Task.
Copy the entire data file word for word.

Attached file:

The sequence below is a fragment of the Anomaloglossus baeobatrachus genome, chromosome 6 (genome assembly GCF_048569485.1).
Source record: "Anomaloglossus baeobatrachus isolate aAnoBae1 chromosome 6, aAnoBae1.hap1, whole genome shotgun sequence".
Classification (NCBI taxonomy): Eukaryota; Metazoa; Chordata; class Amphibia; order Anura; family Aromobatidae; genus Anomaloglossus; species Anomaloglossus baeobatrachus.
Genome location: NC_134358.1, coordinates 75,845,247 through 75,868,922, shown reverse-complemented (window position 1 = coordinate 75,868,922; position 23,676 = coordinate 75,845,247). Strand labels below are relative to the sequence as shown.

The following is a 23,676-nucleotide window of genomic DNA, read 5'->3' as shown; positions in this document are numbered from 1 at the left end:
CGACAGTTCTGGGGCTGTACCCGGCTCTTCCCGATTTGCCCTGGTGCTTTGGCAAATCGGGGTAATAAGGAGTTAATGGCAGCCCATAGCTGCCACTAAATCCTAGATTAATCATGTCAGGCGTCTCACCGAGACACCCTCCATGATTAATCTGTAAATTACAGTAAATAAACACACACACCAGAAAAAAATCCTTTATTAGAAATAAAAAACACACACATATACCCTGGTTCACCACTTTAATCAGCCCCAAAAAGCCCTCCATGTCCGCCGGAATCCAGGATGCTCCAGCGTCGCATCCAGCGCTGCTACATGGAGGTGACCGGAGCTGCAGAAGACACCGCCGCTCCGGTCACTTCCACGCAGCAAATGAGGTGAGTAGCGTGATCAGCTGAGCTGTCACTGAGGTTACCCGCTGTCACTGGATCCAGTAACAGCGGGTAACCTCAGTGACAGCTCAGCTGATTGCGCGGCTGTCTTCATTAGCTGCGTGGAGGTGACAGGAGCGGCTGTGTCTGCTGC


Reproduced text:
The sequence below is a fragment of the Anomaloglossus baeobatrachus genome, chromosome 6 (genome assembly GCF_048569485.1).
Source record: "Anomaloglossus baeobatrachus isolate aAnoBae1 chromosome 6, aAnoBae1.hap1, whole genome shotgun sequence".
Classification (NCBI taxonomy): Eukaryota; Metazoa; Chordata; class Amphibia; order Anura; family Aromobatidae; genus Anomaloglossus; species Anomaloglossus baeobatrachus.
Genome location: NC_134358.1, coordinates 75,845,247 through 75,868,922, shown reverse-complemented (window position 1 = coordinate 75,868,922; position 23,676 = coordinate 75,845,247). Strand labels below are relative to the sequence as shown.

The following is a 23,676-nucleotide window of genomic DNA, read 5'->3' as shown; positions in this document are numbered from 1 at the left end:
CGACAGTTCTGGGGCTGTACCCGGCTCTTCCCGATTTGCCCTGGTGCTTTGGCAAATCGGGGTAATAAGGAGTTAATGGCAGCCCATAGCTGCCACTAAATCCTAGATTAATCATGTCAGGCGTCTCACCGAGACACCCTCCATGATTAATCTGTAAATTACAGTAAATAAACACACACACCAGAAAAAAATCCTTTATTAGAAATAAAAAACACACACATATACCCTGGTTCACCACTTTAATCAGCCCCAAAAAGCCCTCCATGTCCGCCGGAATCCAGGATGCTCCAGCGTCGCATCCAGCGCTGCTACATGGAGGTGACCGGAGCTGCAGAAGACACCGCCGCTCCGGTCACTTCCACGCAGCAAATGAGGTGAGTAGCGTGATCAGCTGAGCTGTCACTGAGGTTACCCGCTGTCACTGGATCCAGTAACAGCGGGTAACCTCAGTGACAGCTCAGCTGATTGCGCGGCTGTCTTCATTAGCTGCGTGGAGGTGACAGGAGCGGCTGTGTCTGCTGC